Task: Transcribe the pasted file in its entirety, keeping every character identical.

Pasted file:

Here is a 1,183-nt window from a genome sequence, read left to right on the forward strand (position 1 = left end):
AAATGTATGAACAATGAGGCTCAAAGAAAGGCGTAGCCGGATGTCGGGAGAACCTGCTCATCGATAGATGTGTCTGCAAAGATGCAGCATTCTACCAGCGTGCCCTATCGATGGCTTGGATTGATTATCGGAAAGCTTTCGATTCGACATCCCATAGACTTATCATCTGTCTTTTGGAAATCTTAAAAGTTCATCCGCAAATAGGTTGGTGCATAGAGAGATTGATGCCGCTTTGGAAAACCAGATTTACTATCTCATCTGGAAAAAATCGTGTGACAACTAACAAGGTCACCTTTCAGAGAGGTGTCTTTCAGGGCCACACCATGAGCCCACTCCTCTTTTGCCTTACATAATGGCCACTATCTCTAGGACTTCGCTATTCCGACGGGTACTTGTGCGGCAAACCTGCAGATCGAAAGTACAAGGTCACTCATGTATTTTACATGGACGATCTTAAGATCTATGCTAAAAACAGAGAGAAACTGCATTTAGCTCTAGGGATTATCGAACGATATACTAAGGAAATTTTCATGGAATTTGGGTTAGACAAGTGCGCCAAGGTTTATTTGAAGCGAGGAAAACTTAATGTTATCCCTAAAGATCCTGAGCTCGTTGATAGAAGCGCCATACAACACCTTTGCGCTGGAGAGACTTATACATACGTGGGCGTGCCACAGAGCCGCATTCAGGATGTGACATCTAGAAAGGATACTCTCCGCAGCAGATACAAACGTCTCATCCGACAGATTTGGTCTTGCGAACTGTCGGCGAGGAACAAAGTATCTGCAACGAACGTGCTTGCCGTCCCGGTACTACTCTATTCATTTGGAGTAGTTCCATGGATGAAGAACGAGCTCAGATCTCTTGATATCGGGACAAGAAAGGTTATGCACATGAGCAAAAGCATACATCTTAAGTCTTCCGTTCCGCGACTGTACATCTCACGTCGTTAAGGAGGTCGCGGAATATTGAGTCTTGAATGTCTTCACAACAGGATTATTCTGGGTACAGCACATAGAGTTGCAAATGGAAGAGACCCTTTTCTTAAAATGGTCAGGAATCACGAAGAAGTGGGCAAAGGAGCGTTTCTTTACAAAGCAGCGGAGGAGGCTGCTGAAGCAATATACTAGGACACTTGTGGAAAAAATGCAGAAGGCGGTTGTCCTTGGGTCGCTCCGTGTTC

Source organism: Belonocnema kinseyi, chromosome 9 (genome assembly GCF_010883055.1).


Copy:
Here is a 1,183-nt window from a genome sequence, read left to right on the forward strand (position 1 = left end):
AAATGTATGAACAATGAGGCTCAAAGAAAGGCGTAGCCGGATGTCGGGAGAACCTGCTCATCGATAGATGTGTCTGCAAAGATGCAGCATTCTACCAGCGTGCCCTATCGATGGCTTGGATTGATTATCGGAAAGCTTTCGATTCGACATCCCATAGACTTATCATCTGTCTTTTGGAAATCTTAAAAGTTCATCCGCAAATAGGTTGGTGCATAGAGAGATTGATGCCGCTTTGGAAAACCAGATTTACTATCTCATCTGGAAAAAATCGTGTGACAACTAACAAGGTCACCTTTCAGAGAGGTGTCTTTCAGGGCCACACCATGAGCCCACTCCTCTTTTGCCTTACATAATGGCCACTATCTCTAGGACTTCGCTATTCCGACGGGTACTTGTGCGGCAAACCTGCAGATCGAAAGTACAAGGTCACTCATGTATTTTACATGGACGATCTTAAGATCTATGCTAAAAACAGAGAGAAACTGCATTTAGCTCTAGGGATTATCGAACGATATACTAAGGAAATTTTCATGGAATTTGGGTTAGACAAGTGCGCCAAGGTTTATTTGAAGCGAGGAAAACTTAATGTTATCCCTAAAGATCCTGAGCTCGTTGATAGAAGCGCCATACAACACCTTTGCGCTGGAGAGACTTATACATACGTGGGCGTGCCACAGAGCCGCATTCAGGATGTGACATCTAGAAAGGATACTCTCCGCAGCAGATACAAACGTCTCATCCGACAGATTTGGTCTTGCGAACTGTCGGCGAGGAACAAAGTATCTGCAACGAACGTGCTTGCCGTCCCGGTACTACTCTATTCATTTGGAGTAGTTCCATGGATGAAGAACGAGCTCAGATCTCTTGATATCGGGACAAGAAAGGTTATGCACATGAGCAAAAGCATACATCTTAAGTCTTCCGTTCCGCGACTGTACATCTCACGTCGTTAAGGAGGTCGCGGAATATTGAGTCTTGAATGTCTTCACAACAGGATTATTCTGGGTACAGCACATAGAGTTGCAAATGGAAGAGACCCTTTTCTTAAAATGGTCAGGAATCACGAAGAAGTGGGCAAAGGAGCGTTTCTTTACAAAGCAGCGGAGGAGGCTGCTGAAGCAATATACTAGGACACTTGTGGAAAAAATGCAGAAGGCGGTTGTCCTTGGGTCGCTCCGTGTTC

Source organism: Belonocnema kinseyi, chromosome 9 (genome assembly GCF_010883055.1).